In 2017, about half of physician directors of National Cancer Institute (NCI) cancer centers received industry payments, according to a new research letter published in JAMA Internal Medicine.
“Our findings raise the question of whether industry payments to the directors of publicly supported institutions, such as NCI-designated cancer centers, serve the public interest,” David Carr, MD, of University of California, San Diego, and H. Gilbert Welch, MD, MPH, of Thetford, Vermont, wrote in the research letter in JAMA Internal Medicine. “Policy makers—and the public—should consider whether such payments should be allowed, limited, or eliminated.”
Carr and Welch used data from 2015 to 2017 in the Open Payments database, which includes payments from pharmaceutical and medical device companies for all US physicians. In 2017, there were 53 physician directors of NCI-designated cancer centers. Of these, 44 held the same position in 2016 and 41 in 2015.
Payments totaled $4.42 million in 2017, including $1.89 million in research payments to 12 directors, and $2.53 million in non-research payments to 22 directors. Only about one-half of physician directors of National Cancer Institute (NCI) cancer centers received industry payments in 2017, while one-quarter received a payment of “significant financial interest” unrelated to research.
The NCI defines payments over $5,000 that are unrelated to research as being a “significant financial interest.” Twenty-three percent of payments unrelated to research in 2017 exceeded $5,000.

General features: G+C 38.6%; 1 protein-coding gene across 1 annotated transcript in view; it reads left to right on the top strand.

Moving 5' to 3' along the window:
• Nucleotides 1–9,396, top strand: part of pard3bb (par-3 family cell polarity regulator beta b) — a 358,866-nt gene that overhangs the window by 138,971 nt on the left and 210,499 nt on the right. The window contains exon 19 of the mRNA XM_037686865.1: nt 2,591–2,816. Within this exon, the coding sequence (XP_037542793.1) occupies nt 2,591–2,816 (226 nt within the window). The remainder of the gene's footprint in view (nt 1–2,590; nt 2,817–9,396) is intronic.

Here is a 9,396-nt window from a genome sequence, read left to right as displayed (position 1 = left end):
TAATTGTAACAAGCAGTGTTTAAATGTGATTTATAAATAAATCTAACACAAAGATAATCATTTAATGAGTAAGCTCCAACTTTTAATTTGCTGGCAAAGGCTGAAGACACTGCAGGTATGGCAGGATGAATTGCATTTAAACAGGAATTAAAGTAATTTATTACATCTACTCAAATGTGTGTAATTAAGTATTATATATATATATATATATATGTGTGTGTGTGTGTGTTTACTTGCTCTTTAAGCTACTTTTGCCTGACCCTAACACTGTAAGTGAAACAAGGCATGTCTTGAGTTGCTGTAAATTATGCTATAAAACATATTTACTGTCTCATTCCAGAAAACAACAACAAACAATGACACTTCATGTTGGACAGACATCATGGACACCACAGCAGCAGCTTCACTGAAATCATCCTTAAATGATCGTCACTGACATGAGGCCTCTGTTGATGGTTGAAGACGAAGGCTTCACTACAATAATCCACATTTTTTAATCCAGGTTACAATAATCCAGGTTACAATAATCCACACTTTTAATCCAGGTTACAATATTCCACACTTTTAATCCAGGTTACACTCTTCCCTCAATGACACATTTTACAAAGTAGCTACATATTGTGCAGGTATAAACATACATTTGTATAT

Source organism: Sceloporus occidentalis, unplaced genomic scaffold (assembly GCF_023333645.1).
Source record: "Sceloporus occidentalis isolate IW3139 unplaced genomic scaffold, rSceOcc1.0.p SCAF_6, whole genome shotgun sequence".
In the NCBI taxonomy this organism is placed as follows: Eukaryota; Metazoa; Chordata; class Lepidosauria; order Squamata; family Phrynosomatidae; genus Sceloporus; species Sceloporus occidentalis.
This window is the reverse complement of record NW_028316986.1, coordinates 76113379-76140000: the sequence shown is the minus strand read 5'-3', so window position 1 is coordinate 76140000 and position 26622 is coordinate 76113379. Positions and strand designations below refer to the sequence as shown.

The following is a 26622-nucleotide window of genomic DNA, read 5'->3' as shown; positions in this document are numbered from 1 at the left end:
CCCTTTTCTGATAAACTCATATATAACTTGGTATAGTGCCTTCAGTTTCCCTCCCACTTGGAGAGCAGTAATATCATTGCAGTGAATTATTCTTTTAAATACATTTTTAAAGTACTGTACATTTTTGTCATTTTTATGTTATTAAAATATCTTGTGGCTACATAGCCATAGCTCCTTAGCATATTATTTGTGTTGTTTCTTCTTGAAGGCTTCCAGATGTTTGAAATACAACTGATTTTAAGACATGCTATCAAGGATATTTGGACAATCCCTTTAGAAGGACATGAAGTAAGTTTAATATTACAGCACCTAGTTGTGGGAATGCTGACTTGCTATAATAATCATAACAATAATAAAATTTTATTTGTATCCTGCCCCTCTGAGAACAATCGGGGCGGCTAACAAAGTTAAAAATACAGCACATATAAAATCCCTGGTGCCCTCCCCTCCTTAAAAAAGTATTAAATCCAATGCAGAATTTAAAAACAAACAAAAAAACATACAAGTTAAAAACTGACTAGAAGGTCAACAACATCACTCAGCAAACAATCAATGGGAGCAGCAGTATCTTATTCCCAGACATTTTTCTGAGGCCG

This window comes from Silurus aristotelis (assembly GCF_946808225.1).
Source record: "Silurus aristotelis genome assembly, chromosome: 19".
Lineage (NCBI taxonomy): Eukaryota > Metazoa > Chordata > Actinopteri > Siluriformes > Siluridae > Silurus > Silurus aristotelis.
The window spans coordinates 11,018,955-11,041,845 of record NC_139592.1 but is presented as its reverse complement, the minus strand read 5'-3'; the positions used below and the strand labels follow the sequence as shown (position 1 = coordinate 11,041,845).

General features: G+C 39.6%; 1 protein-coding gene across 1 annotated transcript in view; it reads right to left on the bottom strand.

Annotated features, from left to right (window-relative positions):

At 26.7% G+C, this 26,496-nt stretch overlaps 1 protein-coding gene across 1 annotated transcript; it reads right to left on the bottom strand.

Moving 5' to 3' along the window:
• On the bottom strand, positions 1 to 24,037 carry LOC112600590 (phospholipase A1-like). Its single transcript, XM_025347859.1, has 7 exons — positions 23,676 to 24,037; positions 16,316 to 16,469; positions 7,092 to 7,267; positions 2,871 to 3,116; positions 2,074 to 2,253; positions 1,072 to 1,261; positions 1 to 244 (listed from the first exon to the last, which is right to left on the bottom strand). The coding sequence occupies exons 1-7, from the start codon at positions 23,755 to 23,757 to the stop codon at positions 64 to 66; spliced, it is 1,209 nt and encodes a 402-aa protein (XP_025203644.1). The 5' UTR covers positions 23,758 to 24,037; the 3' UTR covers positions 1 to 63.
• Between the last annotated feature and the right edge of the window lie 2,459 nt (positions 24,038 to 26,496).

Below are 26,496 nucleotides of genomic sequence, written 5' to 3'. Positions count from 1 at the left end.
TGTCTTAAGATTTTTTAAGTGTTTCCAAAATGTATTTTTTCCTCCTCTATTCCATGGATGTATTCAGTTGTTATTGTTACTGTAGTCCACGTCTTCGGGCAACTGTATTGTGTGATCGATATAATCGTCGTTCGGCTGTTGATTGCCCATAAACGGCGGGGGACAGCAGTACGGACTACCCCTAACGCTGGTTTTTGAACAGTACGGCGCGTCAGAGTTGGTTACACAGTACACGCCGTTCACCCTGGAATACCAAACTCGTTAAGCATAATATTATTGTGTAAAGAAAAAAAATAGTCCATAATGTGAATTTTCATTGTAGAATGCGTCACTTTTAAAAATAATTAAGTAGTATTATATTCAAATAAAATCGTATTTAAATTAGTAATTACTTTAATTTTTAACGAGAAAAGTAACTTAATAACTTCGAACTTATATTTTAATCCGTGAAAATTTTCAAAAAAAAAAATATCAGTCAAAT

Twenty-seven of the 53 directors (51%) received no payments, but 19 (36%) received payments over $5,000 that were unrelated to research. Two directors received non-research payments of more than $50,000. One of these two large payments was for $2.27 million, almost all of which was categorized in Open Payment as being for “compensation for services other than consulting, including serving as faculty or a speaker at a venue other than a continuing education program.”
The researchers noted that “the NCI conflict of interest policy is silent on research payments”. The largest research payment in 2017 was $863,000. Of 12 physician directors who received research payments, 10 were for more than $5,000 and four for more than $50,000.
Carr and Welch noted that information in the database is limited because it lacks data about services provided and provides no information on whether payment influence the physician directors.